[will: haste,

He mov'd their warring passions at his Your wealth in pamper'd luxury to waste ? Rude though himself, each faithful kern Or where light Fashion, with her rotries,

admires sports

[courts? Th' exalted virtues of departed sires, In balls, in banquetings, and crowded Feats of the brave he sung--the robber The rich domain forsaken or forgot,

Dane, The park, the castle! the sequester'd spot Igvailing foemen, friends in battle slain ;


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Shame and disgrace the coward's certain IHILOMATHES is too ludicrous, meed,

Our Country ( orrespondent's BALANCE Eternal bliss to those who nobly bleed. shall be paid to the Society in CRAYEN

If hap'y I, without a viuse of fire, STREET His Letter was so far advanced Have dar dio touch the chords of Erin's in the press, that it could only be corlyre,

Tected, noi wholly omitted. Hare faintly sung of desolated woods, Veritas asks whether there is any fund Meads, mountains, lakes, and their pro- in London for Clergymen's Widows, withlific foods,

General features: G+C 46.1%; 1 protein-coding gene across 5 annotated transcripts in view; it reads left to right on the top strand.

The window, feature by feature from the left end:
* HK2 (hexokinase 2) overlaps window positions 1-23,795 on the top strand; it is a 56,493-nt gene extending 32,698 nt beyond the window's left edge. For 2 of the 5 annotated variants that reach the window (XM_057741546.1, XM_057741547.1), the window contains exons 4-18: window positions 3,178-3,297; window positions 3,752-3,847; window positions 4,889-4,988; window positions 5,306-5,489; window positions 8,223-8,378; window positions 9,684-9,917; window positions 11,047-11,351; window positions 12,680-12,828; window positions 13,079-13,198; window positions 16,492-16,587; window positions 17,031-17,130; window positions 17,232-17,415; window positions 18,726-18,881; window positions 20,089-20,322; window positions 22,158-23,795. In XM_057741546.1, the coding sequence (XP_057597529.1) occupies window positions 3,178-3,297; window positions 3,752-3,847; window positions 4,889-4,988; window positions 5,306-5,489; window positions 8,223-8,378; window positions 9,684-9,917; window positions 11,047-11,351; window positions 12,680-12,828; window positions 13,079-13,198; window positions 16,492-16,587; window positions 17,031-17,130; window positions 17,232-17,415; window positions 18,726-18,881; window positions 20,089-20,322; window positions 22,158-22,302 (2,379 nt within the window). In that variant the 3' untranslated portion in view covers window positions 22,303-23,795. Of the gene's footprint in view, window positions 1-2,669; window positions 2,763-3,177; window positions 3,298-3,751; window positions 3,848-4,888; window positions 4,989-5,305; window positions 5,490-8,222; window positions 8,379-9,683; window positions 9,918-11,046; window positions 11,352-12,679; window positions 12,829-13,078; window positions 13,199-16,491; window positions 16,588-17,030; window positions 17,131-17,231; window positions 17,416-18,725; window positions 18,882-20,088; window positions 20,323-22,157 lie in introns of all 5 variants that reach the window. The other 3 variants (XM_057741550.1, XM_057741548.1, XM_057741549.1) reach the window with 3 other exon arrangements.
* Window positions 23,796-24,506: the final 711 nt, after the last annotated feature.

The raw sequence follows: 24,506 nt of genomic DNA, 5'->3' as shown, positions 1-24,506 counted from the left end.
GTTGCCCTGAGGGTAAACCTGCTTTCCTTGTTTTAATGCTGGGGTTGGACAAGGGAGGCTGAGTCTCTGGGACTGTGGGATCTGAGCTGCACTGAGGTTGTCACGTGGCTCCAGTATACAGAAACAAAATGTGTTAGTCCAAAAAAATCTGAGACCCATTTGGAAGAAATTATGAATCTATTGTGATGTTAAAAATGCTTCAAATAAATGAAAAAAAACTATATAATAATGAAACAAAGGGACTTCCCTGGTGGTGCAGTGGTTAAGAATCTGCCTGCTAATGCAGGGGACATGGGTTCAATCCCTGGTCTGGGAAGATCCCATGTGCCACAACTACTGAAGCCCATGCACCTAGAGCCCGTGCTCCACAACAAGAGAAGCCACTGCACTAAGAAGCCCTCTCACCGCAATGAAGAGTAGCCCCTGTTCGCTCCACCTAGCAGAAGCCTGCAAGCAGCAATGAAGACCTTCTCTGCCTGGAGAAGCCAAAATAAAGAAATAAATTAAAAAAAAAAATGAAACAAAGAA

out their husbands having been subscriThe weakness of the Bard in pity spare; bers ? ---Answer. There are many, wbich Few well describe high-sounding deeds of may be solicited as gifts, but none that

can be claimed as mal'er of right. Yet if, fond hope! the verse successful A Son of the late Mr. Beckwith, Editor prove,

of “ Fragmenta Antiquitatis," and neAdding one convert to his Country's love, phew of the late Mr. Inomas Beckwith, of Erip no more shall at her lot repine, York, F. A. S. possesses a complete MS But with the oak her hallow'd grass en- copy of Domesday Book so far as relates twine,

to that County, with a good Index, tranAnd formi (more envied than thy laurel, scribed from one formerly belonging to Rome!).

the late Dr. Burton, of York, which is A wreath to decorate the Poet's tomb." perfectly useless (because unintelligible)

to himself; but might be regarded as a INDEX INDICATORIUS.

help to an Antiquary in his Topographical WE have not been inattentive to G. researches, and a great curiosity by others. W. Li's second hint respecting a Portrait The MS, may be seen at Mr. Carpenter's, of our worihy friend Mr. Gorch. An at- Bookseller, S14, Holborn. teinpt has been made ; but, we are sorry In Rees's Cyclopædia, art. Flute, it is to say, has not sur'ceeded.